of having everyone saying out loud (together, not one by one) that they
agreed to be a support to the couple if they needed us in the future. It
kinda hit me between the eyes that I didn't know them that well, didn't
particularly care about their futures (individually or as a couple), and didn't
want to say I'd be there for them forever. It made me rethink going to
weddings just to be at a party with friends.
Food for thought. Thanks.
0 Replies
 
Linkat
 
  1  
Reply Wed 25 Jan, 2012 10:31 am
@engineer,
I agree and I thought it was lame of her - it isn't like I would seat her any where near her mom knowing how she felt. But honestly I personally don't dwell on this myself. Everyone has to make their own determininations on what they feel is right/wrong or just plain old weird.

My good friend said she wouldn't attend my wedding because she just came off a big breakup and couldn't feel good about going to a wedding. To me that's odd - I mean wouldn't you want to support your friend even if it is hard for you? But that's me and I never got angry or upset at her. I mean it is your personal decision so be it. My uncle wouldn't go because every year he goes on this trip that particular weekend. It bothered my mom (her words you go away every year, but your niece only gets married once) - but I could care less.

I've heard of people not attending weddings because children aren't invited - they get offended their precious little monster can't go. I've heard just so many different things for the oddest reasons. Just found it interesting.

I typically don't take so much personally - just find that some things are interesting and seem odd to me where you take a stand and why.
0 Replies
 
Linkat
 
  1  
Reply Wed 25 Jan, 2012 10:33 am
@JPB,
yeah - sorry I didn't give background on that - being in Boston it is a huge deal. I can see his point sort of - I just think it odd - he is the losing out and may regret it in the future. Either way I don't see it as being a big deal. I'm sure the President isn't losing sleep over it and it wasn't a political thing - just a congrats sort of thing for winning the Stanley Cup.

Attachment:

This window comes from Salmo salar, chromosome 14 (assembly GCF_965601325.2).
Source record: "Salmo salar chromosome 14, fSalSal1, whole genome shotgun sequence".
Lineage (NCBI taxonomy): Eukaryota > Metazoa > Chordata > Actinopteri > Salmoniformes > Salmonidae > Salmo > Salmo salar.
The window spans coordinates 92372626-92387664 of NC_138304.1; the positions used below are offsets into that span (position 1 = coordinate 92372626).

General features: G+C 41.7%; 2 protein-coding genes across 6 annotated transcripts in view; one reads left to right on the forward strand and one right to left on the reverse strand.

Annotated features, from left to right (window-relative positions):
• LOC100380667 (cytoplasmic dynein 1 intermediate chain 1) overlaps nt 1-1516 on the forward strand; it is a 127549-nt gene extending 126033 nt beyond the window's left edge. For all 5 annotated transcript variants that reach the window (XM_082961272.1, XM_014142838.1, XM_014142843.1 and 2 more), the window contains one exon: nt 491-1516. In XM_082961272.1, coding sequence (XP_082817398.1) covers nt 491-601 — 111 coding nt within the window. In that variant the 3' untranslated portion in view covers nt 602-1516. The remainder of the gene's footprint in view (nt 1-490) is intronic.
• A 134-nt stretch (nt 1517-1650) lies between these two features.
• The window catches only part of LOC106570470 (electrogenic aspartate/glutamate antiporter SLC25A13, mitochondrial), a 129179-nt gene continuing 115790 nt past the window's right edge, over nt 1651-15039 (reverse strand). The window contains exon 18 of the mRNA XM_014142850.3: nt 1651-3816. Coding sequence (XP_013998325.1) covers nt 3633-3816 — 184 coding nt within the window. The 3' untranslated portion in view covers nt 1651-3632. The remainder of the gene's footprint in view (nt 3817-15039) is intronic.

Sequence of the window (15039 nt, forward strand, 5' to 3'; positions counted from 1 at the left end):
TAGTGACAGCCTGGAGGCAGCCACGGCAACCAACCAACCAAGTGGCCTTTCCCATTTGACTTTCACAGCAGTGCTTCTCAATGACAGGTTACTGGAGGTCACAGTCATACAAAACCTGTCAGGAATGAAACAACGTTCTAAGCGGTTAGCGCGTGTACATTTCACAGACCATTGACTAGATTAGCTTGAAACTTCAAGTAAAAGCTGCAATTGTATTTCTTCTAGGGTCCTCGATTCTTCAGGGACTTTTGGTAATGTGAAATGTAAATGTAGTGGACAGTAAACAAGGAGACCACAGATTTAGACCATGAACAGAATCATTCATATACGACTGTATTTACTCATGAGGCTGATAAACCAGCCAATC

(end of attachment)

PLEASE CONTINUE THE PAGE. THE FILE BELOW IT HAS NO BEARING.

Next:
0 Replies
 
engineer
 
  1  
Reply Wed 25 Jan, 2012 10:36 am
@JPB,
JPB wrote:

I think Tim Thomas is a hockey player who refused to join his Stanley Cup winning teammates from visiting the WH.

Wow, how embarassing. I was thinking of Rep. Doug Lamborn who boycotted the SOTU address.
0 Replies
 
Cycloptichorn
 
  1  
Reply Wed 25 Jan, 2012 10:37 am
It's one of the great things about America - you're free to be as big a douche as you want.

Cycloptichorn
0 Replies
 
Thomas
 
  4  
Reply Wed 25 Jan, 2012 10:47 am
@Linkat,
Linkat wrote:
This is in reference to Tim Thomas not going to the White House. Made me think have you or do you know some one that missed a big event (or small for that matter) due to their principals?

You mean an event that I would have liked to go to if it hadn't been for my principles, but stayed away from because of them? No, I can't think of any. To me, principles are for having online discussions about, not for living by.
roger
 
  2  
Reply Wed 25 Jan, 2012 11:01 am
@Thomas,
Laughing
0 Replies
 
jcboy
 
  4  
Reply Thu 26 Jan, 2012 07:06 pm
We have a neighborhood association. Once a month the meeting is held at the Salvation Army. I don’t attend for that reason and neither does anyone else who happens to be gay in this community. The Salvation Army has been known for denying financial assistance and shelter to people living with HIV.
Rockhead
 
  3  
Reply Thu 26 Jan, 2012 07:11 pm
@mismi,
can I have your ticket then, missy?

I want to go and read the articles there...
0 Replies
 
wandeljw
 
  1  
Reply Thu 26 Jan, 2012 08:10 pm
@jcboy,
jcboy wrote:

We have a neighborhood association. Once a month the meeting is held at the Salvation Army. I don’t attend for that reason and neither does anyone else who happens to be gay in this community. The Salvation Army has been known for denying financial assistance and shelter to people living with HIV.


Shame on the Salvation Army. I did not realize they did that. During the 1990's I was still attending Catholic church. Some Catholic leaders also expressed a callous attitude towards HIV. Not all Catholic leaders, though.
tsarstepan
 
  1  
Reply Thu 26 Jan, 2012 08:21 pm
@Linkat,
Are we talking about events that involve free food? As I can't see myself turning down an invitation to most events which involve free food and little to no expense on my account. I would turn down invites to Tea Party rallies, fundamentalist Christian meet-ups, and other politically repugnant events.